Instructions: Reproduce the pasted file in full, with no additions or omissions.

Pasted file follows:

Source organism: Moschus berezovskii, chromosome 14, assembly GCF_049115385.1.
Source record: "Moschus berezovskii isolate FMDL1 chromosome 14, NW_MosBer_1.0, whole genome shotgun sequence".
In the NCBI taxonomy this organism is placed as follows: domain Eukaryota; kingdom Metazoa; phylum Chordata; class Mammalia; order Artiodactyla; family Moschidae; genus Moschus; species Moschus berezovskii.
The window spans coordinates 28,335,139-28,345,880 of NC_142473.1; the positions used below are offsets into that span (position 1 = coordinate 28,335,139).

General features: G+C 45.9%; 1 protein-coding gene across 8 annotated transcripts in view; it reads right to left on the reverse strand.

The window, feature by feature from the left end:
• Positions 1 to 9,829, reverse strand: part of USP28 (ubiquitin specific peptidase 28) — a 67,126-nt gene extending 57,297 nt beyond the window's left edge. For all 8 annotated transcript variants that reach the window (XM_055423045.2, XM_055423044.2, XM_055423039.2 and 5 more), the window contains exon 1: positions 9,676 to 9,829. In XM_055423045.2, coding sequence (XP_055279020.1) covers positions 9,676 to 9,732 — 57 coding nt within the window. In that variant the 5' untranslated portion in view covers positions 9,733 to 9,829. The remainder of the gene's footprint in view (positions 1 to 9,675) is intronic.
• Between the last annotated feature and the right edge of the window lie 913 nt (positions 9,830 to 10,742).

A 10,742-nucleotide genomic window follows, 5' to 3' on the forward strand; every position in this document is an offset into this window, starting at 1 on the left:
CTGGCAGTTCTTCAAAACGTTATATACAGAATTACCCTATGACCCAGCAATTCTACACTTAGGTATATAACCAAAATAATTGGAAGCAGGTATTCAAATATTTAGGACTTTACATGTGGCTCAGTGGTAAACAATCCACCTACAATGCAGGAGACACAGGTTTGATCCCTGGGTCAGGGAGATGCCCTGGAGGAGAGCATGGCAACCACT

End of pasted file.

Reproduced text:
Source organism: Moschus berezovskii, chromosome 14, assembly GCF_049115385.1.
Source record: "Moschus berezovskii isolate FMDL1 chromosome 14, NW_MosBer_1.0, whole genome shotgun sequence".
In the NCBI taxonomy this organism is placed as follows: domain Eukaryota; kingdom Metazoa; phylum Chordata; class Mammalia; order Artiodactyla; family Moschidae; genus Moschus; species Moschus berezovskii.
The window spans coordinates 28,335,139-28,345,880 of NC_142473.1; the positions used below are offsets into that span (position 1 = coordinate 28,335,139).

General features: G+C 45.9%; 1 protein-coding gene across 8 annotated transcripts in view; it reads right to left on the reverse strand.

The window, feature by feature from the left end:
• Positions 1 to 9,829, reverse strand: part of USP28 (ubiquitin specific peptidase 28) — a 67,126-nt gene extending 57,297 nt beyond the window's left edge. For all 8 annotated transcript variants that reach the window (XM_055423045.2, XM_055423044.2, XM_055423039.2 and 5 more), the window contains exon 1: positions 9,676 to 9,829. In XM_055423045.2, coding sequence (XP_055279020.1) covers positions 9,676 to 9,732 — 57 coding nt within the window. In that variant the 5' untranslated portion in view covers positions 9,733 to 9,829. The remainder of the gene's footprint in view (positions 1 to 9,675) is intronic.
• Between the last annotated feature and the right edge of the window lie 913 nt (positions 9,830 to 10,742).

A 10,742-nucleotide genomic window follows, 5' to 3' on the forward strand; every position in this document is an offset into this window, starting at 1 on the left:
CTGGCAGTTCTTCAAAACGTTATATACAGAATTACCCTATGACCCAGCAATTCTACACTTAGGTATATAACCAAAATAATTGGAAGCAGGTATTCAAATATTTAGGACTTTACATGTGGCTCAGTGGTAAACAATCCACCTACAATGCAGGAGACACAGGTTTGATCCCTGGGTCAGGGAGATGCCCTGGAGGAGAGCATGGCAACCACT